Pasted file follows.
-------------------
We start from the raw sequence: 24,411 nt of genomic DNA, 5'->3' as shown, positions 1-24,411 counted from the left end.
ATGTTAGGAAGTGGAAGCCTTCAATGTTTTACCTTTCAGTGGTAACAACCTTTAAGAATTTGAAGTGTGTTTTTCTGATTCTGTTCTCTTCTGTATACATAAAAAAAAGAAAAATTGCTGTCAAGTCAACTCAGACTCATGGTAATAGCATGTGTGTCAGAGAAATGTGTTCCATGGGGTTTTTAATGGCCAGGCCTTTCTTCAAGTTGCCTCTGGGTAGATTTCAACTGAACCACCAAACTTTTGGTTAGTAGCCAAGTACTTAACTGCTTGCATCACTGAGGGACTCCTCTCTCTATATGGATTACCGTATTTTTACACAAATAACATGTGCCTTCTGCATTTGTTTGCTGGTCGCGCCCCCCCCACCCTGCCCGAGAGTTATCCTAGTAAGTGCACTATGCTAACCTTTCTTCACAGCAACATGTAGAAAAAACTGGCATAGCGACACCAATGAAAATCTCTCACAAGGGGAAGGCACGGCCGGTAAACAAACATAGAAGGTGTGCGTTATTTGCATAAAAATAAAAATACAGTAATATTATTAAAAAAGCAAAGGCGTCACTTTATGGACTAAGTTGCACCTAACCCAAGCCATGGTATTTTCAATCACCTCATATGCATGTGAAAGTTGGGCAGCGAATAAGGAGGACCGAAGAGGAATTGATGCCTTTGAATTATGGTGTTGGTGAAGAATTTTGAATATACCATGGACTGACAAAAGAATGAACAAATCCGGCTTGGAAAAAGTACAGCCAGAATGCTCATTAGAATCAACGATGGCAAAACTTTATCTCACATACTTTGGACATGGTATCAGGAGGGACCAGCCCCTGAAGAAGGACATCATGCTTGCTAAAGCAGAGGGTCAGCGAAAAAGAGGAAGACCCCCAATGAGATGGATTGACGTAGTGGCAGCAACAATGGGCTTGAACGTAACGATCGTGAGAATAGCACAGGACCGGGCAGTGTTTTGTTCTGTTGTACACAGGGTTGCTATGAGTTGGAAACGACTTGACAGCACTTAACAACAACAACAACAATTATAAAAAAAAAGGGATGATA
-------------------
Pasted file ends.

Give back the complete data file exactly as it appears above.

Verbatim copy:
We start from the raw sequence: 24,411 nt of genomic DNA, 5'->3' as shown, positions 1-24,411 counted from the left end.
ATGTTAGGAAGTGGAAGCCTTCAATGTTTTACCTTTCAGTGGTAACAACCTTTAAGAATTTGAAGTGTGTTTTTCTGATTCTGTTCTCTTCTGTATACATAAAAAAAAGAAAAATTGCTGTCAAGTCAACTCAGACTCATGGTAATAGCATGTGTGTCAGAGAAATGTGTTCCATGGGGTTTTTAATGGCCAGGCCTTTCTTCAAGTTGCCTCTGGGTAGATTTCAACTGAACCACCAAACTTTTGGTTAGTAGCCAAGTACTTAACTGCTTGCATCACTGAGGGACTCCTCTCTCTATATGGATTACCGTATTTTTACACAAATAACATGTGCCTTCTGCATTTGTTTGCTGGTCGCGCCCCCCCCACCCTGCCCGAGAGTTATCCTAGTAAGTGCACTATGCTAACCTTTCTTCACAGCAACATGTAGAAAAAACTGGCATAGCGACACCAATGAAAATCTCTCACAAGGGGAAGGCACGGCCGGTAAACAAACATAGAAGGTGTGCGTTATTTGCATAAAAATAAAAATACAGTAATATTATTAAAAAAGCAAAGGCGTCACTTTATGGACTAAGTTGCACCTAACCCAAGCCATGGTATTTTCAATCACCTCATATGCATGTGAAAGTTGGGCAGCGAATAAGGAGGACCGAAGAGGAATTGATGCCTTTGAATTATGGTGTTGGTGAAGAATTTTGAATATACCATGGACTGACAAAAGAATGAACAAATCCGGCTTGGAAAAAGTACAGCCAGAATGCTCATTAGAATCAACGATGGCAAAACTTTATCTCACATACTTTGGACATGGTATCAGGAGGGACCAGCCCCTGAAGAAGGACATCATGCTTGCTAAAGCAGAGGGTCAGCGAAAAAGAGGAAGACCCCCAATGAGATGGATTGACGTAGTGGCAGCAACAATGGGCTTGAACGTAACGATCGTGAGAATAGCACAGGACCGGGCAGTGTTTTGTTCTGTTGTACACAGGGTTGCTATGAGTTGGAAACGACTTGACAGCACTTAACAACAACAACAACAATTATAAAAAAAAAGGGATGATA